Why didn’t the author simply say in verse 8 that Mary (the mother of James or Joseph or both) and Salome ran off never to be heard from again while Mary Magdalene etc etc . . . ? That would be a much more natural narrative flow. As it stands it sounds as if the author took a very long spell before adding these verses and came back to finish it having forgotten the details of what he had composed long before.

Then there is the unexplained reference to “the eleven” in verse 14. Why only eleven? It is clear in Matthew and Luke who used Mark why there would be only eleven disciples at this juncture — Matthew had Judas hang himself and Luke had Satan possess him — but in Mark’s gospel there is little to narrative reason to put such a huge gulf between Peter and Judas, or between Judas and the rest of the disciples. Peter’s last appearance was suffering anguish over having denied his Lord before men, and therefore presumably knowing his fate was thence to have the Son of Man being ashamed of him at his coming (8:38). (Other early gospel “traditions”, as known from Justin Martyr and the Gospel of Peter among others, iirc, did not appear to know of any of the twelve missing after the resurrection.)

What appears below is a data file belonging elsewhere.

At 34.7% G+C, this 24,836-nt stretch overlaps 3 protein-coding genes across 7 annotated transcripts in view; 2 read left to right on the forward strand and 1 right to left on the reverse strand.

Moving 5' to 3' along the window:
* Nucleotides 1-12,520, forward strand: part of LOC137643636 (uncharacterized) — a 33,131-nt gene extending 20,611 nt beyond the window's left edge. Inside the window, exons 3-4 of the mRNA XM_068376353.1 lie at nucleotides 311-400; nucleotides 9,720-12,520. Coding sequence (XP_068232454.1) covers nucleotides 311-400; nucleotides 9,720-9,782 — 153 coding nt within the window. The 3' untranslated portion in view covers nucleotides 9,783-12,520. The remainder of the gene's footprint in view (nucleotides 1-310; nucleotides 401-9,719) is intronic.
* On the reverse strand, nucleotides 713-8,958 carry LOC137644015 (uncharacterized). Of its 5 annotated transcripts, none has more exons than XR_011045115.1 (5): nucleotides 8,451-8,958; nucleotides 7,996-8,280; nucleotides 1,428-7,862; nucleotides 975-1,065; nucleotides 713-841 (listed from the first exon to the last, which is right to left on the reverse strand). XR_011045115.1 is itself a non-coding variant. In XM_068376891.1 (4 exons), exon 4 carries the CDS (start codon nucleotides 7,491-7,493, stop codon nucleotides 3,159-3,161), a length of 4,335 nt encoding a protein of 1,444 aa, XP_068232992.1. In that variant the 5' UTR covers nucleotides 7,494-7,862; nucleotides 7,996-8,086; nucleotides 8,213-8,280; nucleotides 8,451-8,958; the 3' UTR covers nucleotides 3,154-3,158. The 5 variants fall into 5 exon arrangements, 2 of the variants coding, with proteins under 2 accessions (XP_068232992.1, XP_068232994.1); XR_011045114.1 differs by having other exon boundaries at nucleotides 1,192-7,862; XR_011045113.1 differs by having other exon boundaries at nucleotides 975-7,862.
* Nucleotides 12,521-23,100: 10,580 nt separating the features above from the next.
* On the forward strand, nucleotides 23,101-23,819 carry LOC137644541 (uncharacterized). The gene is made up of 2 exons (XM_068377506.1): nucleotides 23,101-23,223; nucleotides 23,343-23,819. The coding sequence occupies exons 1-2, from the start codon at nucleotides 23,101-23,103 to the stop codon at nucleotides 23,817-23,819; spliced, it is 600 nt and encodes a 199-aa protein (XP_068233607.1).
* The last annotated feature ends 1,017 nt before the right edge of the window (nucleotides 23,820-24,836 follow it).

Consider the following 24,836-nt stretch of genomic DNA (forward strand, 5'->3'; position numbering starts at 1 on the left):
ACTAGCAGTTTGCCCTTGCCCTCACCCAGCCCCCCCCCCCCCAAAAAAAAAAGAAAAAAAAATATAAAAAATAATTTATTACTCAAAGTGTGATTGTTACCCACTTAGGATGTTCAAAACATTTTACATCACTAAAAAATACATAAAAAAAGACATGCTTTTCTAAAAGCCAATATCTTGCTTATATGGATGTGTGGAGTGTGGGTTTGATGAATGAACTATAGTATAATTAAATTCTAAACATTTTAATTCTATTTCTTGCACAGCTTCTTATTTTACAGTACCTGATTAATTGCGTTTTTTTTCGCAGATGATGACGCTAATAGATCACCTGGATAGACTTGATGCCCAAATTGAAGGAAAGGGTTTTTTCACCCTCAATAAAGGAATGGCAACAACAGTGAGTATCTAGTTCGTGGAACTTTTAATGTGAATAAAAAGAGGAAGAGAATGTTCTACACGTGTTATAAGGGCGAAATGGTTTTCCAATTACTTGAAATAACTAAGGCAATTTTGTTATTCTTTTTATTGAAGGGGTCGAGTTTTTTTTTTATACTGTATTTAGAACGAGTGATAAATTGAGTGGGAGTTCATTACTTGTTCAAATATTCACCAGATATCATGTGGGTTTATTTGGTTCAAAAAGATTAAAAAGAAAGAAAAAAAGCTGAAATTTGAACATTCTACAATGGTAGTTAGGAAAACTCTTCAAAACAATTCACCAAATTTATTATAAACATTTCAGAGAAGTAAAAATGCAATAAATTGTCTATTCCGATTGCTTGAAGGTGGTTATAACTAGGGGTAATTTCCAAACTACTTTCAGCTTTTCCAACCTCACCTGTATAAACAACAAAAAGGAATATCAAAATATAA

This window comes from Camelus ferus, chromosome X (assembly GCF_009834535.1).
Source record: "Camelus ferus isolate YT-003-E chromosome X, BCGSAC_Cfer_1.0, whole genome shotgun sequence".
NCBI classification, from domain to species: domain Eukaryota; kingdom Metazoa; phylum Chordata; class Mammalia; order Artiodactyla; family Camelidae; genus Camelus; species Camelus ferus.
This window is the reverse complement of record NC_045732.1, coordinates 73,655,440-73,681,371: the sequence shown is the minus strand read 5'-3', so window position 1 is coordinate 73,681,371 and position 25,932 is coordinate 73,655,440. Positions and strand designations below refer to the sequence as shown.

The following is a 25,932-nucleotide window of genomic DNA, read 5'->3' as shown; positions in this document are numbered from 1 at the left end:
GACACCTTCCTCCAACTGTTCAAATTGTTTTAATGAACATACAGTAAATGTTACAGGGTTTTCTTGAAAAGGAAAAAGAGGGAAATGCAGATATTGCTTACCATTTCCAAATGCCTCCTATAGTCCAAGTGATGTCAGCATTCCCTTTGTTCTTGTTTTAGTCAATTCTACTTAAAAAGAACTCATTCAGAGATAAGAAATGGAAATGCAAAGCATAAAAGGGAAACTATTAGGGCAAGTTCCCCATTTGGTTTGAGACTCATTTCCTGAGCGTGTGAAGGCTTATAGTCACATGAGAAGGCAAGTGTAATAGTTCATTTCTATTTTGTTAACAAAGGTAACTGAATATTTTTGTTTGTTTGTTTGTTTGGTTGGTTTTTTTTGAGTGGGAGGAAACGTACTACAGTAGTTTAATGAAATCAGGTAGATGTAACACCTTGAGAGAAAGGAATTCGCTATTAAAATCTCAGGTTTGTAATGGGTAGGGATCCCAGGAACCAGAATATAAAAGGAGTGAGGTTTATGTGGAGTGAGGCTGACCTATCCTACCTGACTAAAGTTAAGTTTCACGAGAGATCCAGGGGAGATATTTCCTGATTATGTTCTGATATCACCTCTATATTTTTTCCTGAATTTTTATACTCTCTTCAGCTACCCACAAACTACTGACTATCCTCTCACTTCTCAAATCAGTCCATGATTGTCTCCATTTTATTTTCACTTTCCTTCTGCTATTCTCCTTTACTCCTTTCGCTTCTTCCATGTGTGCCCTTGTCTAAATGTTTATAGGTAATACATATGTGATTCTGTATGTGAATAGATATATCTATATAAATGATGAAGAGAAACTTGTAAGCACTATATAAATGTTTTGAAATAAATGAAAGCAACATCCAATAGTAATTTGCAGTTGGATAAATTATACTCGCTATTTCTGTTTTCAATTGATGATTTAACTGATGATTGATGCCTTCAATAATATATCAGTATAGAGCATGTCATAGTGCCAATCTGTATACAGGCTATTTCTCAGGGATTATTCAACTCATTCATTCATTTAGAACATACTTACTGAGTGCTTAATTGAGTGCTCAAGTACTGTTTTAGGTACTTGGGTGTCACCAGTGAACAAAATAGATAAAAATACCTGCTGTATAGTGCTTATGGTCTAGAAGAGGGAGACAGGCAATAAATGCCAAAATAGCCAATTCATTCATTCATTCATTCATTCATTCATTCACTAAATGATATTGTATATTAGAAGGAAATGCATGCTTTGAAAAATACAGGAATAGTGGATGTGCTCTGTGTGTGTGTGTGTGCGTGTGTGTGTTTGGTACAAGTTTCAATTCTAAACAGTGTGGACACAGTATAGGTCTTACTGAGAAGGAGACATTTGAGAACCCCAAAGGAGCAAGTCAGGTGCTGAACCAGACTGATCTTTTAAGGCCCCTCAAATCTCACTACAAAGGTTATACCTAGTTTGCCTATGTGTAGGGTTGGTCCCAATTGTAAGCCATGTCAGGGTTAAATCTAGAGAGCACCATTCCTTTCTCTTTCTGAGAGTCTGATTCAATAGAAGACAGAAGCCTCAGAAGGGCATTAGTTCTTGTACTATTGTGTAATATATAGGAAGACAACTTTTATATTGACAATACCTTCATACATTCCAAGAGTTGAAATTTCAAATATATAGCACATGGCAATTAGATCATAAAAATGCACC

Verses 9-20 only make narrative sense if read through what we know of the other synoptic gospels. They can scarcely be indigenous to the first gospel.

Inconsistencies with the “shorter ending”

The shorter ending (see the Wikipedia article) suffers the same narrative incongruities as the longer ending.